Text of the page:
“Why M. L. Andreason did not more openly flaunt his connection with these two luminaries is not quite clear to me.” (Translation: Adams found no support for his theory in Andreason’s writings.)

But the lack of evidence did not deter him. He continued to enlarge on his theory by alleging that there is a fundamental theological similarity between the position of Jones and Waggoner regarding sanctification and the position of Andreason. What he does not tell his readers is that there is a much stronger similarity between Andreason’s views and those of Ellen White, as well as other church leaders.

Adams next endeavors to show that Andreason got his concept of the “final generation” who will stand without a Mediator in the last days, not from Ellen White, who originated the idea, but from some unidentified persons who, after World War I, were speculating bout the nearness of Christ’s return. The result is a classic demonstration of casuistry, making it appear that evidence exists where in fact it does not exist. Notice the carefully leading and manipulative statement on page 39:

(Andreason) “did not participate in these deceptions”

“He despised the fantastic speculations”

“Their manifest failure must have impressed him”

“leading him to articulate a theological reason for their delay”

“Andreason’s theology developed against the background of those controversies and was shaped by them.” [All emphasis supplied.]

This is an insult to the reader’s intelligence. It could be argued with equal logic that Adams’ theology was shaped by the thinking of Wieland and Short. Adams would undoubtedly pronounce that kind of reasoning utterly nonsensical—and so do we. And are we to suppose that Andreason had never read Ellen White’s description of that “final generation” in her well known The Great Controversy, 613–634; in Patriarchs and Prophets, 195–203; and in Testimonies for the Church, vol. 5, 467–476? This would be rather peculiar in view of Adams’ own characterization of Andreason as a “self-confessed expert” on the writings of Ellen White.

Continuing his attempt to separate Andreason from the Spirit of Prophecy, Adams alleges that on the matter of character perfection, Andreason “followed in Ballenger’s footsteps.” He thus attempts to discredit Andreason by linking him with a man who later apostatized. We who knew Andreason would consider it preposterous to describe him as following in any man’s footsteps. But in any case, Ellen White’s views on this point, written and published at least 4500 times, were essentially the same as Ballenger’s before his apostasy, as well as Andreason’s and the other leaders of the church. Then to paint us with the same brush, Adams adds that the views of the Historical Adventists of our time on this subject are “virtually identical to that held by Andreason and Ballenger.” This has all the logical strength of an argument that because Ballenger believed in God and in the Second Coming of Christ, we who now believe those doctrines are followers of Ballenger.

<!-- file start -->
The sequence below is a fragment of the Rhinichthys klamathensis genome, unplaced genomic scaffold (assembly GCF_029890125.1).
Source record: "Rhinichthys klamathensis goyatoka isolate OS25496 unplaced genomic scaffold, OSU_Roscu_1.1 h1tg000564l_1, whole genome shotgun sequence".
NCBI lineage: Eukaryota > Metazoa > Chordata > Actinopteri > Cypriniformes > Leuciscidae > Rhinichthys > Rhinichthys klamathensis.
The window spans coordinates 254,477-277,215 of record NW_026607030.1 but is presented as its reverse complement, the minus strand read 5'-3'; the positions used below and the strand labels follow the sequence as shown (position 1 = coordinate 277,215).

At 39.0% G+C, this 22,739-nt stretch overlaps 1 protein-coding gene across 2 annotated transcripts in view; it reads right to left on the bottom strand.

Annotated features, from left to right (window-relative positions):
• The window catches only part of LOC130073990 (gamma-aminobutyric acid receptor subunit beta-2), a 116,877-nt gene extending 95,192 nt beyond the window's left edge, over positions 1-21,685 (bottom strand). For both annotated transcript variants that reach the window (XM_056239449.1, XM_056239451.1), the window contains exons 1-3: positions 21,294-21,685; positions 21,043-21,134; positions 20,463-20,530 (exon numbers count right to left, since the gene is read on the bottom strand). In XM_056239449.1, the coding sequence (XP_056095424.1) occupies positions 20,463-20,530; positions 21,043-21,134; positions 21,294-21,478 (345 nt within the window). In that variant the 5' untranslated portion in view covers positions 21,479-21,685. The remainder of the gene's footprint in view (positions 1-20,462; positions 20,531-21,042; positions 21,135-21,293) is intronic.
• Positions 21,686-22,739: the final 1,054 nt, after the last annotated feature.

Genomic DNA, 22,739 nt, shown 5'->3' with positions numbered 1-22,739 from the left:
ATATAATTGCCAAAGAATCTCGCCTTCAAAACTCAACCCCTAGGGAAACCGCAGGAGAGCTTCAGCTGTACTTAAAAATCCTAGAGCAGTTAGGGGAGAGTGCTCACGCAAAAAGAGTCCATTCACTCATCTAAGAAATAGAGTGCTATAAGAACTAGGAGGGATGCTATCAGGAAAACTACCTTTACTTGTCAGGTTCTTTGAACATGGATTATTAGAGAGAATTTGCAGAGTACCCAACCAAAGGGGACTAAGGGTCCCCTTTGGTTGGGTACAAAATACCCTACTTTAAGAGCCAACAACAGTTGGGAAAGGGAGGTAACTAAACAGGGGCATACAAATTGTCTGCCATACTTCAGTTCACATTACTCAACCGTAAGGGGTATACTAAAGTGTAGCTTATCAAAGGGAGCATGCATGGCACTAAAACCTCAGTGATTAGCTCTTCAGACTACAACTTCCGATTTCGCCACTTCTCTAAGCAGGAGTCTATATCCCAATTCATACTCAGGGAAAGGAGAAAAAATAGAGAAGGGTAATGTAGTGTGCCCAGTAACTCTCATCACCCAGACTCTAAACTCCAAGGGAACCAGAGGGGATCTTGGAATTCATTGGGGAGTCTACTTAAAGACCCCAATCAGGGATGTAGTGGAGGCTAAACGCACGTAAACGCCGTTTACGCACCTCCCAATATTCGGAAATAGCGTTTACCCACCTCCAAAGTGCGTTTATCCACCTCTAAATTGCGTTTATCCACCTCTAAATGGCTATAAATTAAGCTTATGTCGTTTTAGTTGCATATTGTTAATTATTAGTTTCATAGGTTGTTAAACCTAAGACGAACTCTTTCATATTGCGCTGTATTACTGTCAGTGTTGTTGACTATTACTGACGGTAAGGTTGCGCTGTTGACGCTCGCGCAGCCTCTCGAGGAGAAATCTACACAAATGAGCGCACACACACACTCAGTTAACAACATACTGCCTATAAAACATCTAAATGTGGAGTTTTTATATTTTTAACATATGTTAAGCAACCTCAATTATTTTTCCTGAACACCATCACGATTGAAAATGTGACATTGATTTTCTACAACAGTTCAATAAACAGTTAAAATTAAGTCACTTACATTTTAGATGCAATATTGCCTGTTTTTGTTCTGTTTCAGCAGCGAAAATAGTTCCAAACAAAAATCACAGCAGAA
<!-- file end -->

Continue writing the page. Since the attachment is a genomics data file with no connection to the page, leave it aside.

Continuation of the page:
Having used this casuistry to condition his reader’s minds, Adams then proceeds to openly picture Andreason as dishonest. (Pages 52, 53.) I had heard Adams make this charge against Andreason in a public meeting and wondered what could be its basis, since I had known Andreason as a man of sterling character and strict integrity. I am astonished at Adams’ “evidence.” It consists of nothing more than Andreason’s understanding of Ellen White’s use of the word passions, and is presented as if she only used the word in one way. In our The Word Was Made Flesh, we provide a seven-page word study of Ellen White’s uses of the terms “passions” and “propensities” (which Adams dismisses with a sneer.)

The evidence makes it clear that Ellen White did not always use these terms in the same sense or with the same identical meaning. Consider:

“He had all the strength of passion of humanity.” In Heavenly Places, 155.

“. . . not possessing the passions of our human, fallen nature.” Testimonies, vol. 2, 509.

This is in accordance with her own recognition that:

“Different meanings are expressed y the same word. There is not one word for each distinct idea.” Selected Messages, Book 1, 20.

In our word study, we record 28 uses of the word passions by Ellen White and draw conclusions that are in harmony with the evidence. We will refer the reader to The Word Was Made Flesh for details, but will here simply state that we regard Adams’ accusation against Andreason as grossly unfair, far beyond the boundaries of responsible scholarship, and altogether unchristian. I find it mind-boggling that Adams, who professes to have suffered great personal distress over Andreason’s alleged dishonesty, applauds the Issues book with its manifold misrepresentations.

Continuing in this unpraiseworthy work, Adams paints Andreason as a “self-confessed expert” on Ellen White’s writings (page 52) and tells us that Andreason “claims to be an authority on her writings.” (Page 67.) Such braggadocio would be impossible to harmonize with the modest and unpretentious character of Andreason, as we knew him. We therefore, sought for the basis of these accusations and were amazed to find that it was nothing more than this line from a letter Andreason had written to Elder Figuhr: